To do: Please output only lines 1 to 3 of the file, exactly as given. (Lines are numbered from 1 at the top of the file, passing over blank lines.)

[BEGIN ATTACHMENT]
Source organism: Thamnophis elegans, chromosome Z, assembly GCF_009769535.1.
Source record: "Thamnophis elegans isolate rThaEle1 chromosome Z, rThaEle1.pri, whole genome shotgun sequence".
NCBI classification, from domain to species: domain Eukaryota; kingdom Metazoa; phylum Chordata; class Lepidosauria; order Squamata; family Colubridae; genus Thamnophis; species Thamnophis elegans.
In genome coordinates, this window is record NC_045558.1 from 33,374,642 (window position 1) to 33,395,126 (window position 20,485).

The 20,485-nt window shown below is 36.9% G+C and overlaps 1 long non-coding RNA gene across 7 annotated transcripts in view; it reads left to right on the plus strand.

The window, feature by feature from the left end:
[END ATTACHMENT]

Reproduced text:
Source organism: Thamnophis elegans, chromosome Z, assembly GCF_009769535.1.
Source record: "Thamnophis elegans isolate rThaEle1 chromosome Z, rThaEle1.pri, whole genome shotgun sequence".
NCBI classification, from domain to species: domain Eukaryota; kingdom Metazoa; phylum Chordata; class Lepidosauria; order Squamata; family Colubridae; genus Thamnophis; species Thamnophis elegans.